Review by Jhoni Jackson; photos by Matt Smith (www.shadowboxerphoto.com)
It wasn’t just the rarity of a smoke-free show that displaced Thursday night at the EARL from regularity. Two of indie’s most hyped acts – Washed Out and Beach House – caused a dreamy transformation. Pom-poms were strung in abundant rows along the ceiling and exaggerated diamonds made of silver streamers dominated the stage. At such an intimate venue, the coupling realized a last-chance fantasy for the masses suddenly entranced by the heart-wrenching, magnetic nostalgia each band softly exudes.
Washed up was probably an accurate description of how Washed Out, the musical alias of Ernest Greene, felt before a handful of songs on his MySpace profile catapulted him to indie stardom late last summer. The Georgia native had earned a library sciences degree but remained unemployed, and eventually found himself back under his parent’s roof in June of 2009. He made music on cassette tapes as an uplifting hobby and, presumably for shits and giggles, made digital versions available on his MySpace.
From there his tracks traveled blog-to-blog, eventually reaching the taste-making Pitchfork — all without the slightest promotional push from Greene. By the time his distorted, chilled-out songs were featured in New York Times, Greene’s story had already been told a thousand times. Carles at Hipster Runoff even coined a new genre after Washed Out’s emergence – chillwave, which also includes Toro y Moi and Neon Indian. Newly married, Greene wasn’t planning to traditionalize his foray into music by touring. Beyond putting his recordings online, he wasn’t planning much of anything, really. Lucky for listeners, he recently caved – and fans can watch him recreate his lethargic jams as Washed Out in person.
Onstage, Greene looked much like a traditional DJ behind his set-up, hopping around and dancing to his own beats, even hyping the crowd occasionally. But that’s the last remotely appropriate comparison to the stereotypical image of a DJ. He offered no seamless transitions between songs. He stopped for the crowd’s response after each tune, and looked a little relieved the first few times fans answered with thunderous applause. He sang the vocals live, sometimes looping them to repeat while he stepped back to groove. Despite his reluctance to tour, he appeared to thoroughly enjoy performing the virtually perfect replicas of his recordings.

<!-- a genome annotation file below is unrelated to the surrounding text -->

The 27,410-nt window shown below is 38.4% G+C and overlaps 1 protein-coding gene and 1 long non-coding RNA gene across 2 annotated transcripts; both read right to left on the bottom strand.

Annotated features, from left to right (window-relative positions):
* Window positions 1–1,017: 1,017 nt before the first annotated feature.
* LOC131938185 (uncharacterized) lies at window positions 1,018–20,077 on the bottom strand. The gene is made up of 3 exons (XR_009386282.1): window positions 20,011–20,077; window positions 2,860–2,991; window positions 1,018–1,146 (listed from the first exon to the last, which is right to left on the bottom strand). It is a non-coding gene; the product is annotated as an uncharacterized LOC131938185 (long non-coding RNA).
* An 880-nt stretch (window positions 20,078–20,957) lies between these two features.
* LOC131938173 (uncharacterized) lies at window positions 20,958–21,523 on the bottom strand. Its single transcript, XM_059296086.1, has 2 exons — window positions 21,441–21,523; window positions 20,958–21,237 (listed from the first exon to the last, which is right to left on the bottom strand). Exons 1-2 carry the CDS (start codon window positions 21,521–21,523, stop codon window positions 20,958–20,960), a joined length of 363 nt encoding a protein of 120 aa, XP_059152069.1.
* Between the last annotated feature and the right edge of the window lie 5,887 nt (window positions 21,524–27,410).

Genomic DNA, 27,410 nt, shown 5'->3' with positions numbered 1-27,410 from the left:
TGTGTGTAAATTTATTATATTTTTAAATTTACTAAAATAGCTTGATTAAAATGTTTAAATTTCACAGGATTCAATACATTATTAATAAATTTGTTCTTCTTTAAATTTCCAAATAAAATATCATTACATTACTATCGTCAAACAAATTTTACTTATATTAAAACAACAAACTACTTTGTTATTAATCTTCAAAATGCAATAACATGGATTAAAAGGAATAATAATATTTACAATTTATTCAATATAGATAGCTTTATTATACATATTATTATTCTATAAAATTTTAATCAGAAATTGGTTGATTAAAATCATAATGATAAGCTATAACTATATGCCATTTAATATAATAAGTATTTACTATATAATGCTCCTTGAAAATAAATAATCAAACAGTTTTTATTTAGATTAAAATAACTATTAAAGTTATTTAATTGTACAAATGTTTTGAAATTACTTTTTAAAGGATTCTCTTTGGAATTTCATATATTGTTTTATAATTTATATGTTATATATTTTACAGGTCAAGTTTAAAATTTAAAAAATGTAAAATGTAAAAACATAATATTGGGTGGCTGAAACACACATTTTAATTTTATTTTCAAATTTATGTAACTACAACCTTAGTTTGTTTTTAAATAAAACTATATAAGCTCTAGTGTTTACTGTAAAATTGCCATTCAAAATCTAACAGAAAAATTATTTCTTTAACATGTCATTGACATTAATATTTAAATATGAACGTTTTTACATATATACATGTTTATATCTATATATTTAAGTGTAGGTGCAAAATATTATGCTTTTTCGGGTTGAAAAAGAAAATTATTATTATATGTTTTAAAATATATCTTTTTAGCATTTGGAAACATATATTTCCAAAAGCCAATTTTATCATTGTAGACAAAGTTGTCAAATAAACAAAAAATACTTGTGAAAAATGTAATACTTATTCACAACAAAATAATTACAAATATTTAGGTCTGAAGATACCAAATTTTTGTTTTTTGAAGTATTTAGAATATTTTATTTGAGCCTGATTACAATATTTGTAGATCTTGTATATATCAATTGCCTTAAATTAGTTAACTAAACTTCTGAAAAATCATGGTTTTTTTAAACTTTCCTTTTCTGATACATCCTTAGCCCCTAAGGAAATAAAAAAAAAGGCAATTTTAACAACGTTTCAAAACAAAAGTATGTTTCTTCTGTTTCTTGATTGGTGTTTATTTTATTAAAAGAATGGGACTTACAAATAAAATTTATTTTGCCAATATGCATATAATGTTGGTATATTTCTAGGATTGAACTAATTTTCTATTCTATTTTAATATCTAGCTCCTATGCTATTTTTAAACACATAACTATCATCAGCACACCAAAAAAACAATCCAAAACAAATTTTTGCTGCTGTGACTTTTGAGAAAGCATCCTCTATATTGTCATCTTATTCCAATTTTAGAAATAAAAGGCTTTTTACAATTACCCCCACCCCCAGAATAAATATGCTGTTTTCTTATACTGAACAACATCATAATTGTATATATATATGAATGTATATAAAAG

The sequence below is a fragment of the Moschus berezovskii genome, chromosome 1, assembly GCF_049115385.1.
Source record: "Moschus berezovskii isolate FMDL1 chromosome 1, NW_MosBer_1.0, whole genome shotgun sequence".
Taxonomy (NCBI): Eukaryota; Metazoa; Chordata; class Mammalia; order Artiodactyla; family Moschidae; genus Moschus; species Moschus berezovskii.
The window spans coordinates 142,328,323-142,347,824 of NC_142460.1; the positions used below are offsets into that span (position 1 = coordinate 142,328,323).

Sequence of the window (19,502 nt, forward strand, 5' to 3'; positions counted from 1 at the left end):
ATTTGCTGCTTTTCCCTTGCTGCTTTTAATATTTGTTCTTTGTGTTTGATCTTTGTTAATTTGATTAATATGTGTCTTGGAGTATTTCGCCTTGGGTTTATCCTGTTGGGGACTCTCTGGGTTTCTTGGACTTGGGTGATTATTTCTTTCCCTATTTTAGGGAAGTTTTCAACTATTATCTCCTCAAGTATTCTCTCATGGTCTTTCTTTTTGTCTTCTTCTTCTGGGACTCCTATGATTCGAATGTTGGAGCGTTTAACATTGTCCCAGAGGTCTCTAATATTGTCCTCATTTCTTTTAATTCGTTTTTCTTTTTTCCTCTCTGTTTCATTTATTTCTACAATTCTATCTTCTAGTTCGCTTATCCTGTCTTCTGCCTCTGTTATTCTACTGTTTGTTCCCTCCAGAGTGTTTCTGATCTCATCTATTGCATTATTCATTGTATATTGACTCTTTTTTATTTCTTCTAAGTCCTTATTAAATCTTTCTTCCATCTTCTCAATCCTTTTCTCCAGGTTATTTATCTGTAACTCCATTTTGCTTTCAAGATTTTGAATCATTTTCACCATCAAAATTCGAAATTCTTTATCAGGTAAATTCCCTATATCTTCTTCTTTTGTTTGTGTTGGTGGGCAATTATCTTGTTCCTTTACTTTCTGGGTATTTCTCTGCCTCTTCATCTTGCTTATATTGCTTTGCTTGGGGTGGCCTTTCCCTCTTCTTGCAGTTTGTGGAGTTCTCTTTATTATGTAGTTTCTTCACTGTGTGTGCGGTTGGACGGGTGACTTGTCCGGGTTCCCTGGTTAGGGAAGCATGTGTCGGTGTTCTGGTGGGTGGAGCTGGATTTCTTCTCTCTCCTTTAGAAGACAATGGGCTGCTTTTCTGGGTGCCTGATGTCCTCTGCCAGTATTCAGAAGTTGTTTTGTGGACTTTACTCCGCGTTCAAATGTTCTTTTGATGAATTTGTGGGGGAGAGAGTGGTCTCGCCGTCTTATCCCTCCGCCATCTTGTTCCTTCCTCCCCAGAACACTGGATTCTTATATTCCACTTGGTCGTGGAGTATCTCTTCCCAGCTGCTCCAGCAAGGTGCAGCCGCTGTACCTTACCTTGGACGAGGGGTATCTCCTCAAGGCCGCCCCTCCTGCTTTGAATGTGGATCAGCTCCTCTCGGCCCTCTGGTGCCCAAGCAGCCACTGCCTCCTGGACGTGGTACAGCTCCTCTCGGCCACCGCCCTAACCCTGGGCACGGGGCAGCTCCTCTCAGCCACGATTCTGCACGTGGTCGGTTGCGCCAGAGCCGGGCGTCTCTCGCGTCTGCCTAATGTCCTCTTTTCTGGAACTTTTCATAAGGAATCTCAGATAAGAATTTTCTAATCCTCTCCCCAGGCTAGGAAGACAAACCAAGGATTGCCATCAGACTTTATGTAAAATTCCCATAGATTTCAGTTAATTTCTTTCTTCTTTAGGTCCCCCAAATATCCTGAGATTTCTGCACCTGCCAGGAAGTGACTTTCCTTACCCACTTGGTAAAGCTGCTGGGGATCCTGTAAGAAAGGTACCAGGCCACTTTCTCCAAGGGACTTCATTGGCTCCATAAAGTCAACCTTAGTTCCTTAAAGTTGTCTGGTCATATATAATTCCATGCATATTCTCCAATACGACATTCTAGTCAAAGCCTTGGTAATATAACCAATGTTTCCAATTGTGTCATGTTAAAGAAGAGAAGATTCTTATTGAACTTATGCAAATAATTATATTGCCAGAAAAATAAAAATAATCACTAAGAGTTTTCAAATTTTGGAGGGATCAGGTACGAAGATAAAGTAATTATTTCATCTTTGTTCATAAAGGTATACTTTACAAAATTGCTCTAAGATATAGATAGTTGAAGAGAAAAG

The popularity of Beach House has exploded considerably since the duo’s first two releases, Beach House (2006) and Devotion (2007). Decidedly more upbeat, Teen Dream (2010) has significantly expanded the band’s audience and gained them substantial mainstream attention.
Even if the next release drops the pace back to the speed of their first two LPs, it’s unlikely that the band’s momentum will dwindle. Thursday’s performance was probably the last time front-woman/keyboardist Victoria Legrand and guitarist Alex Scally will bestow their charming, ethereal music upon an audience of that cozy a scope.
At one point, Scally asked the EARL employees to turn off the lights above the merch area. Legrand backed him, and then Scally asked for the lighted Marlboro sign to be shut off as well. The EARL was almost entirely pitch black. This could read to some as power-tripping, but the encompassing darkness suited the vibe. It felt right.
There’s an eerie but satisfying familiarity to both Washed Out and Beach House, regardless of their very different approaches to subtle shoegazing. The intensity is tripled hearing them live. They make the kind of music that reminds the mind of what the body felt during its most beloved but altogether forgotten scenes. That grainy, bittersweet car ride home from a beach excursion with friends. When someone you don’t know well says precisely what you’re thinking and you feel inadvertently in sync. The warm awareness of existing, of life moving, that hits you at inconvenient times, like riding an escalator in a mall. The intricacies of these moments are hard to remember, but the corresponding emotions are unforgettable, unshakable. Washed Out and Beach House have bottled those emotions and turned them into music.